The #Complexity project deals with connectivity, boundaries, externalities, subjectivity and other scientifically informed forms of epistemic network creation, which aim to decipher and assist the reproduction of workable solutions, hybridization of concepts and sustainbility transitions.
As outlined in Concentric Urban Circularity as a Solution to Telecoupled Externalities of EU’s Green Economy Transition, abridging top-down policy with local level governance can provide a diffused hybrid governance arrangement of unsustainable practices stemming from insufficient reflexivity in the policy making cycle.
Matching Circular Economy Missions with a Network of Circular Cities via an ad-hoc polyarchy of inclusive experiments can multiply the efforts co-producing scalable futures.
Polycentricity in the EU explains patterns of self-identification that can result in self-organizing assemblages of member states.
The EU-ENPI Complex Regeneration paper on the other hand provides a toolkit for the regeneration of an economy.
The #Governance project deliberates on the future of the European institutional ecosystem and its concentric epistemic networks, values driven self-legitimization and policy instruments. It pays particular attention on the possibility of deploying scientific brainstorming missions for solving fragility, telecoupling, externalities, thus fostering sustainability and resilience.
The EU is a sui generis actor, an inherent logic that can be seen in the novel internal structure, as well as the means for transdisciplinary engagement of The New European Commission – Concentric Responsibilities, Normative Leadership and Translocal Epistemic Reflexivity.
With cohesion policy being a source of post-democratic crookedness, reframing the local through Governing Urban Shrinkage is a key to overcoming EU’s internal cleavage, exacerbated by brain drain and populism in its peripheries.
How could one export the good from the bad example can be seen in Historical Constructivism and the Bulgarian Council of EU Presidency: Policy Externalization towards the Eastern Partnership. Naturally, all externalization tendencies follow an inception stemming from faultlines, discrepancies or simple deliberation of ideational creativity. Conversely, Bulgaria contributed to European Integration namely via its weak good governance that was extrapolated into a pan-European institutional scrutiny.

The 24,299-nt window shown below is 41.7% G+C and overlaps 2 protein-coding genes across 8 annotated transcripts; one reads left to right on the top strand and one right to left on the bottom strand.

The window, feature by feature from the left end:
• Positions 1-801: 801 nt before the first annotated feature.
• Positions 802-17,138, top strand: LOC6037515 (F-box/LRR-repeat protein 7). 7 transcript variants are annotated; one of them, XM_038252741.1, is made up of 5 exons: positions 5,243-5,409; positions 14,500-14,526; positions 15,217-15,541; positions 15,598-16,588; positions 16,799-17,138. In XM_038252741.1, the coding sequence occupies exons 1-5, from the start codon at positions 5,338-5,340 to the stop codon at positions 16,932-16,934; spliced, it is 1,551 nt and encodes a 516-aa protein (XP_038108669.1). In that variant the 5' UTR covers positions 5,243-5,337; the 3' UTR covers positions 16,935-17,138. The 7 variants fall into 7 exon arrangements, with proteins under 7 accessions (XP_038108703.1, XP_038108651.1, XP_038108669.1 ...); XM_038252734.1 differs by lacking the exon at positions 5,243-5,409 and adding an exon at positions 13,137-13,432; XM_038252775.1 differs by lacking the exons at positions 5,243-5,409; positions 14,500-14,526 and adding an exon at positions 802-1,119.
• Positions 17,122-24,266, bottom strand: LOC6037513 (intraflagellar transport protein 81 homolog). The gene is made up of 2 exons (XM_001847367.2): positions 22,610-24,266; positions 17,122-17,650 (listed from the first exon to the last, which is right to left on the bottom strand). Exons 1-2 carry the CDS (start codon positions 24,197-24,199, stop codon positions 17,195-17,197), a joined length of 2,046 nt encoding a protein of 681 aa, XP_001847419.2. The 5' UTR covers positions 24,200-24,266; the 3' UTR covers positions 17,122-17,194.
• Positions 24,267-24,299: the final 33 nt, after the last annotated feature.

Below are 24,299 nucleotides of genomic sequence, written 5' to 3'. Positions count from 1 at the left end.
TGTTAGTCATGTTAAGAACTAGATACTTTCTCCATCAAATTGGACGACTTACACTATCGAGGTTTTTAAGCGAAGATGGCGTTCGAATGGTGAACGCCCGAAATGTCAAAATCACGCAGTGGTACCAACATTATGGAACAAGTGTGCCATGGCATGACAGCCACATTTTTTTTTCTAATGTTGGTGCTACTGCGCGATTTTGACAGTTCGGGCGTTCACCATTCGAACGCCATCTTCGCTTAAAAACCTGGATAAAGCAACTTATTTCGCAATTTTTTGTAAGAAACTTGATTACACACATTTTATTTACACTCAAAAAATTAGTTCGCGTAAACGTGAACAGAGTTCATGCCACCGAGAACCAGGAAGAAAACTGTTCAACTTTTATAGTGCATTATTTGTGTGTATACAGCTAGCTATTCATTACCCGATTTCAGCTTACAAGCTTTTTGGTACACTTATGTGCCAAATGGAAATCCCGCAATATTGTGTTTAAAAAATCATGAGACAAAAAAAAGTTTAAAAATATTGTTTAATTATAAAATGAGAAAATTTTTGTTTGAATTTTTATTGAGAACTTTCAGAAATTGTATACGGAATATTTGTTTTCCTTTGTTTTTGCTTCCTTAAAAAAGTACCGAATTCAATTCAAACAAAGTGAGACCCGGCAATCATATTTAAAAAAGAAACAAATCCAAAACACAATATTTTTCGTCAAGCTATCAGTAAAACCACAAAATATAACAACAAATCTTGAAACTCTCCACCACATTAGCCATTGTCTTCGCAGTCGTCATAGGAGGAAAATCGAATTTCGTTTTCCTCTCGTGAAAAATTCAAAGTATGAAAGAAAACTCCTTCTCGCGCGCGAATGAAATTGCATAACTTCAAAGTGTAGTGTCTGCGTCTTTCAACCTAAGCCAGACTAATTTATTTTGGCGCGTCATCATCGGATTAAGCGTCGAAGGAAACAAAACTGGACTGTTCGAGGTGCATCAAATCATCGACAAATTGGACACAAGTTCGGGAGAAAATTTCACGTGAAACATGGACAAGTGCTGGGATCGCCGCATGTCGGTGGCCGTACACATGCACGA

Especially in times of force majeure, the transition to a liquid e-democracy at least as a form of shock-proof inclusive governance that can instigate the stable foundations of a technocratic federation. Some preliminary ideas on the physical and cyber realm of inclusion can be found in Towards pan-European Liquid Democracy?
Brexit was only the symptom of a continual regulatory spill-over countering the laissez-faire, as its normative strength is in the depth, resilience and transcendence of legislation, finance and collaboration. Besides federalization through quasi-pooling of borders, finance and sovereignty, one could expect that this would be just a step towards a new form of epistemic authority in the form of concentric integration, as can be read in Brexit and the Bulgarian Council of EU Presidency as trigger of regional integration differentiation.
Project #Circularity project investigates the circular economy as a blueprint and backbone for the achievement of the Sustainable Development Goals of the United Nations and the Green New Deal of the European Union, looks at evidence for unsustainability globally, conceptualizes translocal, interregional and multi-level interventions, reviews and puts forward implementation and improvement strategies.
The top-down networked dimension of the EU ETS could be combined with normative and judicial construction of the Circularity Database in which you can find 100 examples of business models that can guide the bottom-up acceleration of public-private product-service systems.
Old bureaucratic hierarchies, as seen in State Corporatism and the Forestry Sector in Indonesia – The role of ASEAN, nevertheless produce unsustainable patterns of natural resource governance and require substitution with disruptive innovation.
The epistemic diffusion materialization of the umbrealla concept of circularity as an applied version of quantitative metrics-informed authority necessitates a discursive construction, the Four Concentric Cycles of the Circular Economy – a Multi-Level Hierarchy (MLH).